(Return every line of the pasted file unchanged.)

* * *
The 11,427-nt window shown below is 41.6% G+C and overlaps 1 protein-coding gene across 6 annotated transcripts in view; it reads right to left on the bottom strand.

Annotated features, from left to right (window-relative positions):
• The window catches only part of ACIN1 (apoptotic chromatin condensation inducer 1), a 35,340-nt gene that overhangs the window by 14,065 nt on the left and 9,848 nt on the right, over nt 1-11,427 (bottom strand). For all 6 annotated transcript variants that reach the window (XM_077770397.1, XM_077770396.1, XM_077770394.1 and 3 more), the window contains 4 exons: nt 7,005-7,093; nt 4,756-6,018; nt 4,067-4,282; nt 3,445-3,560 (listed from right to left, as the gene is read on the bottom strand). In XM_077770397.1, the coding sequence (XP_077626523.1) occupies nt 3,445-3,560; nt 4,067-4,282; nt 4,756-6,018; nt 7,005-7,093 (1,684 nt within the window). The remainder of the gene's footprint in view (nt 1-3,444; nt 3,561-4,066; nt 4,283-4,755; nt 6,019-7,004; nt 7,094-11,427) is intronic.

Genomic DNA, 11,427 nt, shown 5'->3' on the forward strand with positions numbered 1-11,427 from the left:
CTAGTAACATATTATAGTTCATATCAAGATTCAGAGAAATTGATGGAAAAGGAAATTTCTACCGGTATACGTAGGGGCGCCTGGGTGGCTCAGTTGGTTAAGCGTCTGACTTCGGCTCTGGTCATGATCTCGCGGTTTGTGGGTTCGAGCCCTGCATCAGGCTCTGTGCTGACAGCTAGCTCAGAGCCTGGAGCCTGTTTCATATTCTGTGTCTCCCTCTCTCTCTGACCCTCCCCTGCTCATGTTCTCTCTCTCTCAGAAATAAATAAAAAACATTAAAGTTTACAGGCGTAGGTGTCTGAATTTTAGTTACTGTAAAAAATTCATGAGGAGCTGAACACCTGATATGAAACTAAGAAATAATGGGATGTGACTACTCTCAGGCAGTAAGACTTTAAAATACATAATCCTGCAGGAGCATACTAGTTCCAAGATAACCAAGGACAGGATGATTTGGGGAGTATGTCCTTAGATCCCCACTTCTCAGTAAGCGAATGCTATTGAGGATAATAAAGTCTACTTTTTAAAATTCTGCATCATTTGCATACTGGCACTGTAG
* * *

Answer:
The 11,427-nt window shown below is 41.6% G+C and overlaps 1 protein-coding gene across 6 annotated transcripts in view; it reads right to left on the bottom strand.

Annotated features, from left to right (window-relative positions):
• The window catches only part of ACIN1 (apoptotic chromatin condensation inducer 1), a 35,340-nt gene that overhangs the window by 14,065 nt on the left and 9,848 nt on the right, over nt 1-11,427 (bottom strand). For all 6 annotated transcript variants that reach the window (XM_077770397.1, XM_077770396.1, XM_077770394.1 and 3 more), the window contains 4 exons: nt 7,005-7,093; nt 4,756-6,018; nt 4,067-4,282; nt 3,445-3,560 (listed from right to left, as the gene is read on the bottom strand). In XM_077770397.1, the coding sequence (XP_077626523.1) occupies nt 3,445-3,560; nt 4,067-4,282; nt 4,756-6,018; nt 7,005-7,093 (1,684 nt within the window). The remainder of the gene's footprint in view (nt 1-3,444; nt 3,561-4,066; nt 4,283-4,755; nt 6,019-7,004; nt 7,094-11,427) is intronic.

Genomic DNA, 11,427 nt, shown 5'->3' on the forward strand with positions numbered 1-11,427 from the left:
CTAGTAACATATTATAGTTCATATCAAGATTCAGAGAAATTGATGGAAAAGGAAATTTCTACCGGTATACGTAGGGGCGCCTGGGTGGCTCAGTTGGTTAAGCGTCTGACTTCGGCTCTGGTCATGATCTCGCGGTTTGTGGGTTCGAGCCCTGCATCAGGCTCTGTGCTGACAGCTAGCTCAGAGCCTGGAGCCTGTTTCATATTCTGTGTCTCCCTCTCTCTCTGACCCTCCCCTGCTCATGTTCTCTCTCTCTCAGAAATAAATAAAAAACATTAAAGTTTACAGGCGTAGGTGTCTGAATTTTAGTTACTGTAAAAAATTCATGAGGAGCTGAACACCTGATATGAAACTAAGAAATAATGGGATGTGACTACTCTCAGGCAGTAAGACTTTAAAATACATAATCCTGCAGGAGCATACTAGTTCCAAGATAACCAAGGACAGGATGATTTGGGGAGTATGTCCTTAGATCCCCACTTCTCAGTAAGCGAATGCTATTGAGGATAATAAAGTCTACTTTTTAAAATTCTGCATCATTTGCATACTGGCACTGTAG